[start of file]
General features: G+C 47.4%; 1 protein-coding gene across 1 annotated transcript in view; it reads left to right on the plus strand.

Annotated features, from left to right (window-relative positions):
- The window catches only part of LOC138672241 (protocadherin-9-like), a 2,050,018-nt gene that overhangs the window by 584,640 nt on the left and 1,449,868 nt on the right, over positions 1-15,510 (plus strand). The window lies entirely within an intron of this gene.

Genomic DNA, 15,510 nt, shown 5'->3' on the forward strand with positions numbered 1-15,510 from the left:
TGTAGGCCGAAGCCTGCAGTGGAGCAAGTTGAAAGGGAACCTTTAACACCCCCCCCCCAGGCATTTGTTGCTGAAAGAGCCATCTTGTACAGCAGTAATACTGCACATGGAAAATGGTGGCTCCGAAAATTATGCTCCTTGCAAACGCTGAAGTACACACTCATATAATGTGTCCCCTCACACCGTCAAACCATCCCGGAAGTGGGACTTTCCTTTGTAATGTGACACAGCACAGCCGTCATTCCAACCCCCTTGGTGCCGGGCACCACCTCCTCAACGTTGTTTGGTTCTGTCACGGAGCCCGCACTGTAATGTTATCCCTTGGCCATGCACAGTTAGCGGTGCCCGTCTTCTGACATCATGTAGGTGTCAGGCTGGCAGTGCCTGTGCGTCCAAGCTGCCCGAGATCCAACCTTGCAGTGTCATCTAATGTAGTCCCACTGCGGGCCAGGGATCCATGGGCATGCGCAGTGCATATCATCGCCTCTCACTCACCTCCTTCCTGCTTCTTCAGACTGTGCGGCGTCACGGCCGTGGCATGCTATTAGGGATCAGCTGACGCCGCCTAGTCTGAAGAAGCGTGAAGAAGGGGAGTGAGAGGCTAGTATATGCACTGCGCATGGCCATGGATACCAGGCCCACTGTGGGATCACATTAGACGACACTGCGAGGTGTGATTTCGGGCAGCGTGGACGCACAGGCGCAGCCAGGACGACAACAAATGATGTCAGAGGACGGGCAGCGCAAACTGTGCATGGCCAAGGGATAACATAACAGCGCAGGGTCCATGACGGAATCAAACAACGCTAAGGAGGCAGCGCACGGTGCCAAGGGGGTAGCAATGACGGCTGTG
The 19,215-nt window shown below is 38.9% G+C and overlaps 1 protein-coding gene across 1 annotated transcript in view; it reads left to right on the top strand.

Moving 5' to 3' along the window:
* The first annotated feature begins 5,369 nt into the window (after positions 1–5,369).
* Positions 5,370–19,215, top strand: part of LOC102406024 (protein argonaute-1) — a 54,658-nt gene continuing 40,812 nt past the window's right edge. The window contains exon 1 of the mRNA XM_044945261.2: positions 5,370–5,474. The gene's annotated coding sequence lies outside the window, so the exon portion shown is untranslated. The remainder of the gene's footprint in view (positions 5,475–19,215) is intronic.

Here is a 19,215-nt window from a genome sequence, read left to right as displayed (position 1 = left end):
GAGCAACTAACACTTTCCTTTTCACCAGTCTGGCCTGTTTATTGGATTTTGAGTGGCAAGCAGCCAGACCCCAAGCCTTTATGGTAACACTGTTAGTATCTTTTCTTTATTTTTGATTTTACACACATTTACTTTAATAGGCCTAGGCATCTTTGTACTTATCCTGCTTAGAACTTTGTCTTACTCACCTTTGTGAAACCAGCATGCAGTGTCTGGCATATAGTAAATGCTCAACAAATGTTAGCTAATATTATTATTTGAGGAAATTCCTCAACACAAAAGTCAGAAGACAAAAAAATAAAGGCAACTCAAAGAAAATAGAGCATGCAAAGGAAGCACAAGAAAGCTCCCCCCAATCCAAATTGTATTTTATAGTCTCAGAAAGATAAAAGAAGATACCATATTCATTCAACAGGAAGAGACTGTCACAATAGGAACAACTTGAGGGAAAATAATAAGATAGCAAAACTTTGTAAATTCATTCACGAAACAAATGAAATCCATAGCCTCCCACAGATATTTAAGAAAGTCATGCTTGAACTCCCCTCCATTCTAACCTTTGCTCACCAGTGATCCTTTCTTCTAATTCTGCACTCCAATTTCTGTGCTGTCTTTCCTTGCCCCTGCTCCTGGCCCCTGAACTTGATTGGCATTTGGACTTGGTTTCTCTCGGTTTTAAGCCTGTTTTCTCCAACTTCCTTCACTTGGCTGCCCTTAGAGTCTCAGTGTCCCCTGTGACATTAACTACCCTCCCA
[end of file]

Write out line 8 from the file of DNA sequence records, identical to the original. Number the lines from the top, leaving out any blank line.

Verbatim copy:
* The first annotated feature begins 5,369 nt into the window (after positions 1–5,369).